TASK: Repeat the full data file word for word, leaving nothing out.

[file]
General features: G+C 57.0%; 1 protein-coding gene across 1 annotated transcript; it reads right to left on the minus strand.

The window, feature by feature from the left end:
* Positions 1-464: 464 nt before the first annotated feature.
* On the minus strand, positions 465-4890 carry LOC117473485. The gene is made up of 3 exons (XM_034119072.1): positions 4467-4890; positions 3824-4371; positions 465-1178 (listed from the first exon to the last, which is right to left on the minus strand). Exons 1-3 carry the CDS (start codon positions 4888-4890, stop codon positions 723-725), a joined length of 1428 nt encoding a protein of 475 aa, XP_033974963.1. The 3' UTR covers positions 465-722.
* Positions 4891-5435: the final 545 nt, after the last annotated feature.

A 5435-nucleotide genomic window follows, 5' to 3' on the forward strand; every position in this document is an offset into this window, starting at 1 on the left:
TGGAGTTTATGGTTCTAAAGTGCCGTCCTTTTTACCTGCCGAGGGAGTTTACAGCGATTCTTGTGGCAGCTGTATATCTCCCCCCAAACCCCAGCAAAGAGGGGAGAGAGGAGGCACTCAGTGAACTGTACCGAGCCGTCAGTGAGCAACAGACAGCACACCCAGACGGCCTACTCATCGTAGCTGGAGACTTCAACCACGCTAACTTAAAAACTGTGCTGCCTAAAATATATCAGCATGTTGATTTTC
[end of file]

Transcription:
General features: G+C 57.0%; 1 protein-coding gene across 1 annotated transcript; it reads right to left on the minus strand.

The window, feature by feature from the left end:
* Positions 1-464: 464 nt before the first annotated feature.
* On the minus strand, positions 465-4890 carry LOC117473485. The gene is made up of 3 exons (XM_034119072.1): positions 4467-4890; positions 3824-4371; positions 465-1178 (listed from the first exon to the last, which is right to left on the minus strand). Exons 1-3 carry the CDS (start codon positions 4888-4890, stop codon positions 723-725), a joined length of 1428 nt encoding a protein of 475 aa, XP_033974963.1. The 3' UTR covers positions 465-722.
* Positions 4891-5435: the final 545 nt, after the last annotated feature.

A 5435-nucleotide genomic window follows, 5' to 3' on the forward strand; every position in this document is an offset into this window, starting at 1 on the left:
TGGAGTTTATGGTTCTAAAGTGCCGTCCTTTTTACCTGCCGAGGGAGTTTACAGCGATTCTTGTGGCAGCTGTATATCTCCCCCCAAACCCCAGCAAAGAGGGGAGAGAGGAGGCACTCAGTGAACTGTACCGAGCCGTCAGTGAGCAACAGACAGCACACCCAGACGGCCTACTCATCGTAGCTGGAGACTTCAACCACGCTAACTTAAAAACTGTGCTGCCTAAAATATATCAGCATGTTGATTTTC